You would think that the centralized banking powers, with the practical legal rights to literally print money for themselves, would have the wherewithal to be at the cutting edge of all forms of technology. Yet, wire transfers still take days to complete, debit cards are still made of the same plastic they were in the 70’s and banks can’t do internal transactions in anything approaching real time.
Then a funny thing happened. That thing the banking kingpins have been laughing at, Bitcoin, has shown the world’s banking establishment how financial business in the 21st century should be done, and the bankers aren’t laughing anymore. They are learning, slowly, that Bitcoin’s underlying technology is far advanced and more useful than anything they have to offer, and they had better start using it. So today, four major banks will announce plans to create their own Bitcoin-like digital currency which will leverage the Bitcoin technology known as Blockchain. Here’s how it will work.
It’s like 2009 all over again
The mega-banks involved, lead by UBS, and including Deutsche Bank, Santander, and BNY Mellon are creating what they call the “utility settlement coin.” The coin is Bitcoin-like in that it is purely digital in nature, runs on a Blockchain like Bitcoin, and can lead to major time and costs efficiencies previously unimagined before Bitcoin showed them the way. And it is a peer-to-peer value transfer, as long as your peers are centralized bankers.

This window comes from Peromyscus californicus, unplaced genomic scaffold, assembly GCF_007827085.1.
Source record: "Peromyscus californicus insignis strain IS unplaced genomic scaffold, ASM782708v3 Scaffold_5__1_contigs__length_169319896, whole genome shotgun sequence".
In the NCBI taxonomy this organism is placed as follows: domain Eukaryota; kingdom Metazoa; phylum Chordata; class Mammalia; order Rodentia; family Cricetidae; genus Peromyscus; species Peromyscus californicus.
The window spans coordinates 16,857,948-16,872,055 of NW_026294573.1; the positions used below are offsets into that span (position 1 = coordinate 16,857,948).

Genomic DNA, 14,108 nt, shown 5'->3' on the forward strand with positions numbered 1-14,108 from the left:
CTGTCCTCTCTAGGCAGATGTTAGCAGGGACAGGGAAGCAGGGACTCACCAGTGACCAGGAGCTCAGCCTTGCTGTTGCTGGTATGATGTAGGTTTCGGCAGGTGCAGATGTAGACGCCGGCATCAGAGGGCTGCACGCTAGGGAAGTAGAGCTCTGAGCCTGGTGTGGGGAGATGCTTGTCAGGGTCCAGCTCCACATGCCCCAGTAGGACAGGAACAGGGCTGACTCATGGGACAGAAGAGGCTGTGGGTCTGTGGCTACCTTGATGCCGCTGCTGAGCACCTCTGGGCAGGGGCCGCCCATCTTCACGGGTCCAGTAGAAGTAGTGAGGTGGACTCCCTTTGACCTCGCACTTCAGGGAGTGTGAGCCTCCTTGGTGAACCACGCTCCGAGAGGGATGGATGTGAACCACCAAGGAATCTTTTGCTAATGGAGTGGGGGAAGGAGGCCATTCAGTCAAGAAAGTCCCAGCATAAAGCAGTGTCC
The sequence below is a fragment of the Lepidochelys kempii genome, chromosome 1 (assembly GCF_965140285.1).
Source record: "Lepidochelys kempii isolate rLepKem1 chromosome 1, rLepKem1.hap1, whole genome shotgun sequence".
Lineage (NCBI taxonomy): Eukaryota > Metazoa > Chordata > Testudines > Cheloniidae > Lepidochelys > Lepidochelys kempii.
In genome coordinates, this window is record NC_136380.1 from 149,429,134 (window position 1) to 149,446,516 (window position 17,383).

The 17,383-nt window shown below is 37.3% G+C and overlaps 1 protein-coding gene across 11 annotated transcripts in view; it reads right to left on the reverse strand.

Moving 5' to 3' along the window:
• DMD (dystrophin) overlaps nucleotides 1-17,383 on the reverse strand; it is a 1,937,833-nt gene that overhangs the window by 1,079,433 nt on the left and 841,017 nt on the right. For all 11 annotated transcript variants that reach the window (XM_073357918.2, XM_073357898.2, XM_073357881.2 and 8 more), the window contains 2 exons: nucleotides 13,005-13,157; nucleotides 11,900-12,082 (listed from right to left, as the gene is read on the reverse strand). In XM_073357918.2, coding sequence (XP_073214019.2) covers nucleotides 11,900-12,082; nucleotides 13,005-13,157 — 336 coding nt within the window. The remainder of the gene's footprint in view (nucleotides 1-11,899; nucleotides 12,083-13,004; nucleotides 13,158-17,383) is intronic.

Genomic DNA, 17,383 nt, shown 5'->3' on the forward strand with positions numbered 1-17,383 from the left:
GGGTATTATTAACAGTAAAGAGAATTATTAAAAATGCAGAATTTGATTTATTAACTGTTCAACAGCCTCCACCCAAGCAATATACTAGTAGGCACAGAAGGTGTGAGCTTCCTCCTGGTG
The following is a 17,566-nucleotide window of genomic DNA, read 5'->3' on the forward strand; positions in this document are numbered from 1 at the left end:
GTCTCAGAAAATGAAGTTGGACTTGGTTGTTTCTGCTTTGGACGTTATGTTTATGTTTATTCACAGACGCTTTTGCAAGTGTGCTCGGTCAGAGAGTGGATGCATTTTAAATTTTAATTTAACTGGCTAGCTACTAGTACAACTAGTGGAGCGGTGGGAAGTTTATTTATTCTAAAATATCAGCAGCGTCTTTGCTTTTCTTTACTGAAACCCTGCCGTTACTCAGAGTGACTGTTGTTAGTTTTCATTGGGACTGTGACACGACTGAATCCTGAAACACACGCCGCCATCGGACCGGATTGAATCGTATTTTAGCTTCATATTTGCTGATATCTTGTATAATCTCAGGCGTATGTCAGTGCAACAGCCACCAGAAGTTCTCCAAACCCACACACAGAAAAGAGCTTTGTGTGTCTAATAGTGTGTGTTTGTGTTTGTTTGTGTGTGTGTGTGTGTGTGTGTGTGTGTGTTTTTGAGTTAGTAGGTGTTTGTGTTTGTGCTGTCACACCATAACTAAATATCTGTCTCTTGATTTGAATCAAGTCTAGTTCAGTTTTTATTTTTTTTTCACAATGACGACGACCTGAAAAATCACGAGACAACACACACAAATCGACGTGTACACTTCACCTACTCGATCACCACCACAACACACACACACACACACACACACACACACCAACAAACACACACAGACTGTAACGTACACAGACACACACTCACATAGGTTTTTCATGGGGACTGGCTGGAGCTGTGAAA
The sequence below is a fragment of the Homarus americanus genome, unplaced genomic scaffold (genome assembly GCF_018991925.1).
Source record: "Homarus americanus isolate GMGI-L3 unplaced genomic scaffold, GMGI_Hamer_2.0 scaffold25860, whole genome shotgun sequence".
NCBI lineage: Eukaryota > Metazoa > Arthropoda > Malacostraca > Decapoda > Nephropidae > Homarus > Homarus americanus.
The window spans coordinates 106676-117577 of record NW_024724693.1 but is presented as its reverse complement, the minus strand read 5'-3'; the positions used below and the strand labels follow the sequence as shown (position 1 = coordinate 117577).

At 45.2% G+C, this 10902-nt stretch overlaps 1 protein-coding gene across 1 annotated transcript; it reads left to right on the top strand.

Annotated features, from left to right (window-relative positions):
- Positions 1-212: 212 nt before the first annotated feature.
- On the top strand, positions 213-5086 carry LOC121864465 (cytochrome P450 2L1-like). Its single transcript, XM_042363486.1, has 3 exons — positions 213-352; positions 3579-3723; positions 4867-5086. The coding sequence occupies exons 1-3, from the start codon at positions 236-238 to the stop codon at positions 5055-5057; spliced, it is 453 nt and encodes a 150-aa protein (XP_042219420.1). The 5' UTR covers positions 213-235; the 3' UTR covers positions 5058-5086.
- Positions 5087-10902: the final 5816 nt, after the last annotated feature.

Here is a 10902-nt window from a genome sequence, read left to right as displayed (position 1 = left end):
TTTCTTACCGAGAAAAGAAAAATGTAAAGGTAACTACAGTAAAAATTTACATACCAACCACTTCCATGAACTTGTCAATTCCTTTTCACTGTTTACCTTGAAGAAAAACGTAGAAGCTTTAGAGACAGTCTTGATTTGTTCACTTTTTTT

Julio Faura, head of R&D and Innovation at Santander, says to the Financial Times:
“Today, trading between banks and institutions is difficult, time-consuming and costly, which is why we all have big back offices. This is about streamlining it and making it more efficient.”
Banks’ Bitcoin is not Bitcoin at all
Alas, its differences from Bitcoin are also noteworthy. This coin is expected to run on a closed network between banks, limiting the ability to quickly add innovations from a world full of developers. It is not for public use, nor is it likely to appreciate in value over time, as Bitcoin is by design, or be limited in its production. Its goal will be to optimize and streamline internal banking functions and transfers. Banks are now looking to exploit Blockchain technology to speed up back-office settlement systems and free up billions in capital, which are tied up supporting trades on global markets.
Hyder Jaffrey, Head of Fintech Innovation at UBS, says:
“You need a form of digital cash on the distributed ledger in order to get maximum benefit from these technologies. What that allows us to do is to take away the time these processes take, such as waiting for payment to arrive. That frees up capital trapped during the process.”
Will banks succeed?
Ok, so when is this digital currency bad boy coming to a closed banking network near you? The issue will be getting this project through myriad of centralized banking rules and regulations, leveraging the fact that a Blockchain-based system would be easier and much more transparent for regulators to monitor. If all goes well, a “limited and low-risk” commercial launch could happen as early as 2018.
In other words, how long would it take the banks to build a poor Bitcoin knockoff? It will take four of the world’s top banks almost 10 years to eventually create a limited, closed-network, less capable version of the global, decentralized, open-network, valuable, encrypted and secure Bitcoin protocol that was created by just one man.
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